He’s talking about Steely Dan, right? circa Hey Nineteen?

  3. Matt_Margo

      I am thankful that Pitchfork has ignored their subsequent albums! “The world got too many haters.” – Riff Raff

      I think that at some point, Pitchfork simply admitted to the lack of substance or merit in all of their past reviews of Tim’s work and opted to “back off” as some sort of half-embarrassed apology. I mean, they did remove Brent DiCrescenzo’s slamming review of “Live in Chicago, 1999” (perhaps as a reaction to that one time when Tim chased Brent down the street and demanded him to explain himself for being such a dick).

  4. A D Jameson

      Those are good points, but I’d rather then review the work, myself. Negative reviews can lead to new listeners. But I’ve always found Pitchfork’s reaction to JoA very childish—as though Ryan Schreiber & co. formed some impression of the band back in 1999 (“I can’t stand those guys”), and have stubbornly clung to it ever since. It’s like a silent treatment, and it doesn’t make me like P4k any more.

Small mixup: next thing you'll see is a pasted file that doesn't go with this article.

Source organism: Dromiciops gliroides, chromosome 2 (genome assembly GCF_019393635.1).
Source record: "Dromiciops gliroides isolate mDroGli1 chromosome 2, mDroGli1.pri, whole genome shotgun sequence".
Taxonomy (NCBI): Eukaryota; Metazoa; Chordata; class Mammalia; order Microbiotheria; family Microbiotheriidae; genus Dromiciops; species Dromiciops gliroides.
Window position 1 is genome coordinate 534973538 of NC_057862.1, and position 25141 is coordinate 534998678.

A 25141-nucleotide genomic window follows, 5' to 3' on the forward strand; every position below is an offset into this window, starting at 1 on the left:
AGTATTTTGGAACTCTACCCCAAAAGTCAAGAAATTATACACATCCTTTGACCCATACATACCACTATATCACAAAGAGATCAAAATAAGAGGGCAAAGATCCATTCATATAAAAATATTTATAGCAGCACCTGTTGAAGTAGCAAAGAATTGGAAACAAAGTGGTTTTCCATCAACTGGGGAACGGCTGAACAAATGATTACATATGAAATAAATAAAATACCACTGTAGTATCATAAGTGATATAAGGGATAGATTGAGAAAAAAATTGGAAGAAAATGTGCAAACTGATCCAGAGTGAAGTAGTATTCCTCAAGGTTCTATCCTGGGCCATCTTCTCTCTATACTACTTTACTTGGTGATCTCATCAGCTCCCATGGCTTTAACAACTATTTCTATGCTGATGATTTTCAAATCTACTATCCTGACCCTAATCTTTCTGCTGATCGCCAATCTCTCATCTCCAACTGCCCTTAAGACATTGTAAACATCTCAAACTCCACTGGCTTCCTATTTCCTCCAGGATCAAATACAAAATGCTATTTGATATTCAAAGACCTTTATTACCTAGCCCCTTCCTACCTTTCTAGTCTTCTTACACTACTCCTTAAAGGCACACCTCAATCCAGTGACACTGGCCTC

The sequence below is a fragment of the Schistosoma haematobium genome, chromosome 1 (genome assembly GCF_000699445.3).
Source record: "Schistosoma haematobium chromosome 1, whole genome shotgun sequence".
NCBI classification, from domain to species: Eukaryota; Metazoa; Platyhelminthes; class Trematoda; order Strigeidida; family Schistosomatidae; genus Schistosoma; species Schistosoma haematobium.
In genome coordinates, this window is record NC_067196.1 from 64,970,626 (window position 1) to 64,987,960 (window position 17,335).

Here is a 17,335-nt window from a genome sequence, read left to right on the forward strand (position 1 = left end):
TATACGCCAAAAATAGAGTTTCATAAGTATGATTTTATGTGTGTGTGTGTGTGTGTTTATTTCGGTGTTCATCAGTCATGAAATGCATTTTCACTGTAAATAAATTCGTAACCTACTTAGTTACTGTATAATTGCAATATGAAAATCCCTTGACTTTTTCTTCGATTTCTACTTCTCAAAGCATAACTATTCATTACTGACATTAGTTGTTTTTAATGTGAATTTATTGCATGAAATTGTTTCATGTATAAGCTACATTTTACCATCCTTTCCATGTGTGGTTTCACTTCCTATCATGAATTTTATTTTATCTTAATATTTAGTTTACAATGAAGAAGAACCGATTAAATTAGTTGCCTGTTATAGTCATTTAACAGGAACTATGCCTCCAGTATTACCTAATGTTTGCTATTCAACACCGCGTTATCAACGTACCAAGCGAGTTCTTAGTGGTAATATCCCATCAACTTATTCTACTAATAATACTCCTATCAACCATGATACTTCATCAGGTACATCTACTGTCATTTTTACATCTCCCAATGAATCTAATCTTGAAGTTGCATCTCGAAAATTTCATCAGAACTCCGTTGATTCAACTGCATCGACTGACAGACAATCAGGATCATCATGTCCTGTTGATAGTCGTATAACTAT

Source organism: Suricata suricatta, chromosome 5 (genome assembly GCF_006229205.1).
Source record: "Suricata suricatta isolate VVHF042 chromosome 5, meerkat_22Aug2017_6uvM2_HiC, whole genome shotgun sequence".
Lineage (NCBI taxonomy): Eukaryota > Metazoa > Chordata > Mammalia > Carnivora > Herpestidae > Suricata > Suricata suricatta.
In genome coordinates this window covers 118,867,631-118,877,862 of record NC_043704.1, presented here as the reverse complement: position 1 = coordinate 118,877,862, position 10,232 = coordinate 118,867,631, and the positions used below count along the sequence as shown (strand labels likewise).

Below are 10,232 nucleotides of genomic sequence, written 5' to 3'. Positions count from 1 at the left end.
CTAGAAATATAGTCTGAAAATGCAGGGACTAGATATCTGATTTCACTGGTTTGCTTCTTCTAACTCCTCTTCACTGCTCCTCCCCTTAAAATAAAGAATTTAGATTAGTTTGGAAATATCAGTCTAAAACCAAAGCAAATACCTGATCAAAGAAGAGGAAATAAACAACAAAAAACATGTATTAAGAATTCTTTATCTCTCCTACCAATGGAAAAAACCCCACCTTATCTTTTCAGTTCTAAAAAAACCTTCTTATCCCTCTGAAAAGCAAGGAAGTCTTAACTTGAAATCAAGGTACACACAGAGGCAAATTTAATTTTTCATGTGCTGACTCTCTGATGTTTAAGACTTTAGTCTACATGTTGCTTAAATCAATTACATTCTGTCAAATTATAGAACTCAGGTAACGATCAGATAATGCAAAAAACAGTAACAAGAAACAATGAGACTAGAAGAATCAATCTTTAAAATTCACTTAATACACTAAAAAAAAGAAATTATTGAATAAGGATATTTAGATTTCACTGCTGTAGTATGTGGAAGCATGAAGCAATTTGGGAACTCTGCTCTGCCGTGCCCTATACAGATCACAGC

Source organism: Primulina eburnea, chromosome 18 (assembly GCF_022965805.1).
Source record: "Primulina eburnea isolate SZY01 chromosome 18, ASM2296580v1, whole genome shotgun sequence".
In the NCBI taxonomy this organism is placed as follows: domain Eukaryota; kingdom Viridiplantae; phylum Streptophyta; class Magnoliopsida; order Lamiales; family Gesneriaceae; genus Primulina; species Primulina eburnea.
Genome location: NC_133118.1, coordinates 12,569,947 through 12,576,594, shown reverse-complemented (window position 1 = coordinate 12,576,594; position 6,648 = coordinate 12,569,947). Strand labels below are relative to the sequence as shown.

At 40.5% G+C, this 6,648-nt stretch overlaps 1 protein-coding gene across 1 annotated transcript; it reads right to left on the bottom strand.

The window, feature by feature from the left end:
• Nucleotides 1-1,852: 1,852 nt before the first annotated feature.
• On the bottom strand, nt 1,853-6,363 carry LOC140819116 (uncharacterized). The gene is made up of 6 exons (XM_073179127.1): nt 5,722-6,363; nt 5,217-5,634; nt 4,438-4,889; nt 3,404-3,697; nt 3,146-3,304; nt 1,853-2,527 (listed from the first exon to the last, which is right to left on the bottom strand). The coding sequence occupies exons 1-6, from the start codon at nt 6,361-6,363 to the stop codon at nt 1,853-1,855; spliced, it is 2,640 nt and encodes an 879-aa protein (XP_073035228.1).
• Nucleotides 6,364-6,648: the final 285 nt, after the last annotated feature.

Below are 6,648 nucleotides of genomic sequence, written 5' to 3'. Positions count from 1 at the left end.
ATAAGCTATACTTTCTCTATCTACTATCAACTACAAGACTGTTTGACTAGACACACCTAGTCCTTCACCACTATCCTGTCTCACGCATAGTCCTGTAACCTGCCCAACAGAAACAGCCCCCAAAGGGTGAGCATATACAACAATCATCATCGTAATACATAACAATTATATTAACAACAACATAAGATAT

JoA, also, seems to me such a weird band to hate on. I mean, they’re hardly mainstream indie fare, but they’re also hardly the weirdest band on the planet. Plus there’s a lot of variety in their albums.

  5. A D Jameson

      Certainly CREEM and Rolling Stone had/have their faults. And I don’t begrudge the Pitchfork gang their enthusiasms, even as I often think them limited. I’ll even grant that they’ve published some excellent writing—stuff by Nitsuh Abebe, William Bowers, others. Brent DiCrescenzo may have been a dick, as mentioned above, but his reviews often made me laugh.